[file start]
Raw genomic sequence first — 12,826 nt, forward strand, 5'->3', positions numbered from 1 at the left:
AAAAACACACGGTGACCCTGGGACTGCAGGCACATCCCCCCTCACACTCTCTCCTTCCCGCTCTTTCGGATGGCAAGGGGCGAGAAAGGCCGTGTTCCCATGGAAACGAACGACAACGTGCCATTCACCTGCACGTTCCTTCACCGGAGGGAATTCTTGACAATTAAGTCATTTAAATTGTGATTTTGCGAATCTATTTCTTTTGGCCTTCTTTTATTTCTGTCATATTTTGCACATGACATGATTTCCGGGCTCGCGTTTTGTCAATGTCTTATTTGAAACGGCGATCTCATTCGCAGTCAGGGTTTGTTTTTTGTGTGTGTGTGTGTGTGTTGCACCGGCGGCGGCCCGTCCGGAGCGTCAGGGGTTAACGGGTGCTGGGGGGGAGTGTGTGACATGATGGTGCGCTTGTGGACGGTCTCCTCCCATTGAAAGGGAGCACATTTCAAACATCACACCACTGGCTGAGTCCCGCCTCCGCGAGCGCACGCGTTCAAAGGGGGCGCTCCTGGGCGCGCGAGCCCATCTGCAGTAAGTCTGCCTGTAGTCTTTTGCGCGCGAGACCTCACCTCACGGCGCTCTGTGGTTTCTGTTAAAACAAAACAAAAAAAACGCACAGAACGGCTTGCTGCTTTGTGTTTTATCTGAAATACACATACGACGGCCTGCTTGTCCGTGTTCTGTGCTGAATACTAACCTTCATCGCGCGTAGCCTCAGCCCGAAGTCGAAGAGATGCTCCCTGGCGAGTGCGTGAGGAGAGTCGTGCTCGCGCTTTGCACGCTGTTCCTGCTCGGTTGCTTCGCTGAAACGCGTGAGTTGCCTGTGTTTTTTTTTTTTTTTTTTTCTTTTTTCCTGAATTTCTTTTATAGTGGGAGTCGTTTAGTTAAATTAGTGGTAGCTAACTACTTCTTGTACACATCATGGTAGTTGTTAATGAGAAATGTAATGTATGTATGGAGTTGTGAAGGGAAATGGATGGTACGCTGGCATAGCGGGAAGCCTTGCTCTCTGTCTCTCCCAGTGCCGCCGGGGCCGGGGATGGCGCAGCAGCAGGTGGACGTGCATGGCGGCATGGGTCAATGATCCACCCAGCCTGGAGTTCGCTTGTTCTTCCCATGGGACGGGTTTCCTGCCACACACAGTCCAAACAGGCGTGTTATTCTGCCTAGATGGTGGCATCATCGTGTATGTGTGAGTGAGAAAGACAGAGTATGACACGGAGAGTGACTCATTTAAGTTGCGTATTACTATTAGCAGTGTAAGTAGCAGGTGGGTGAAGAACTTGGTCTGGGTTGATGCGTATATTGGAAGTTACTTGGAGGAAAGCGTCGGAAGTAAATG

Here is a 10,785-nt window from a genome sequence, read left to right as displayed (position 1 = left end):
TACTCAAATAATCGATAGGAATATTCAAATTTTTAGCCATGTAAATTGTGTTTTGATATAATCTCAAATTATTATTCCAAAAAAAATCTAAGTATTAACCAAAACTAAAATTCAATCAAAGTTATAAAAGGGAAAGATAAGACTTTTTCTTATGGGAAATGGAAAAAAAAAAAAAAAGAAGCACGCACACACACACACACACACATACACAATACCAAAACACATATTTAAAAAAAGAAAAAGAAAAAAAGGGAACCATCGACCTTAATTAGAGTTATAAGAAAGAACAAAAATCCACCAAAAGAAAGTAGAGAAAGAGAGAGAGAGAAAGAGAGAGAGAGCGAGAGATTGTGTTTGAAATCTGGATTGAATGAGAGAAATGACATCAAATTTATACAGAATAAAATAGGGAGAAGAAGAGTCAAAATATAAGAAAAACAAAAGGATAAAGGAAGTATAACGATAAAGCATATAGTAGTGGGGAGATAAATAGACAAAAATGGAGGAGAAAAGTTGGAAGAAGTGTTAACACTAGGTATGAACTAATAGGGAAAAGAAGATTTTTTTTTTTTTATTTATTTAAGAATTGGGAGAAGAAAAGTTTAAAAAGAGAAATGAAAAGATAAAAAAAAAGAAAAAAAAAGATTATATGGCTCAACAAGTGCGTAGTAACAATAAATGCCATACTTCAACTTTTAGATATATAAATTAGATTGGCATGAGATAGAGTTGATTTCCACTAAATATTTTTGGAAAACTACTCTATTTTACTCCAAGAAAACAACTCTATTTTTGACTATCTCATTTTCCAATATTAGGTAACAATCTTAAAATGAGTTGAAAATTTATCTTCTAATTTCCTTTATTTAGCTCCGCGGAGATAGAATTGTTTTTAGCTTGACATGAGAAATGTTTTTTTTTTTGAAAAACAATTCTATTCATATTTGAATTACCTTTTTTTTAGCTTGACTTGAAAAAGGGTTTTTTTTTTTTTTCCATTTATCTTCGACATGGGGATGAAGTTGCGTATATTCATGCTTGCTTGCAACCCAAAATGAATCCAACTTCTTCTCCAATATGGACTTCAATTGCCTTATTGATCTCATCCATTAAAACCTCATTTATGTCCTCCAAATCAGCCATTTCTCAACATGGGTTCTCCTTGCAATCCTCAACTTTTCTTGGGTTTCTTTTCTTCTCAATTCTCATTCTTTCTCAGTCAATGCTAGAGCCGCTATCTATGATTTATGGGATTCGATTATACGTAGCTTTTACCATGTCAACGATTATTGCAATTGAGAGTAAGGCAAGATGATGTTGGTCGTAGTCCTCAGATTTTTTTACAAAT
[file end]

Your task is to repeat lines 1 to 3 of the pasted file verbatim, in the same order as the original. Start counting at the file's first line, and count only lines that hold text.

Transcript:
Raw genomic sequence first — 12,826 nt, forward strand, 5'->3', positions numbered from 1 at the left:
AAAAACACACGGTGACCCTGGGACTGCAGGCACATCCCCCCTCACACTCTCTCCTTCCCGCTCTTTCGGATGGCAAGGGGCGAGAAAGGCCGTGTTCCCATGGAAACGAACGACAACGTGCCATTCACCTGCACGTTCCTTCACCGGAGGGAATTCTTGACAATTAAGTCATTTAAATTGTGATTTTGCGAATCTATTTCTTTTGGCCTTCTTTTATTTCTGTCATATTTTGCACATGACATGATTTCCGGGCTCGCGTTTTGTCAATGTCTTATTTGAAACGGCGATCTCATTCGCAGTCAGGGTTTGTTTTTTGTGTGTGTGTGTGTGTGTTGCACCGGCGGCGGCCCGTCCGGAGCGTCAGGGGTTAACGGGTGCTGGGGGGGAGTGTGTGACATGATGGTGCGCTTGTGGACGGTCTCCTCCCATTGAAAGGGAGCACATTTCAAACATCACACCACTGGCTGAGTCCCGCCTCCGCGAGCGCACGCGTTCAAAGGGGGCGCTCCTGGGCGCGCGAGCCCATCTGCAGTAAGTCTGCCTGTAGTCTTTTGCGCGCGAGACCTCACCTCACGGCGCTCTGTGGTTTCTGTTAAAACAAAACAAAAAAAACGCACAGAACGGCTTGCTGCTTTGTGTTTTATCTGAAATACACATACGACGGCCTGCTTGTCCGTGTTCTGTGCTGAATACTAACCTTCATCGCGCGTAGCCTCAGCCCGAAGTCGAAGAGATGCTCCCTGGCGAGTGCGTGAGGAGAGTCGTGCTCGCGCTTTGCACGCTGTTCCTGCTCGGTTGCTTCGCTGAAACGCGTGAGTTGCCTGTGTTTTTTTTTTTTTTTTTTTCTTTTTTCCTGAATTTCTTTTATAGTGGGAGTCGTTTAGTTAAATTAGTGGTAGCTAACTACTTCTTGTACACATCATGGTAGTTGTTAATGAGAAATGTAATGTATGTATGGAGTTGTGAAGGGAAATGGATGGTACGCTGGCATAGCGGGAAGCCTTGCTCTCTGTCTCTCCCAGTGCCGCCGGGGCCGGGGATGGCGCAGCAGCAGGTGGACGTGCATGGCGGCATGGGTCAATGATCCACCCAGCCTGGAGTTCGCTTGTTCTTCCCATGGGACGGGTTTCCTGCCACACACAGTCCAAACAGGCGTGTTATTCTGCCTAGATGGTGGCATCATCGTGTATGTGTGAGTGAGAAAGACAGAGTATGACACGGAGAGTGACTCATTTAAGTTGCGTATTACTATTAGCAGTGTAAGTAGCAGGTGGGTGAAGAACTTGGTCTGGGTTGATGCGTATATTGGAAGTTACTTGGAGGAAAGCGTCGGAAGTAAATG

Here is a 10,785-nt window from a genome sequence, read left to right as displayed (position 1 = left end):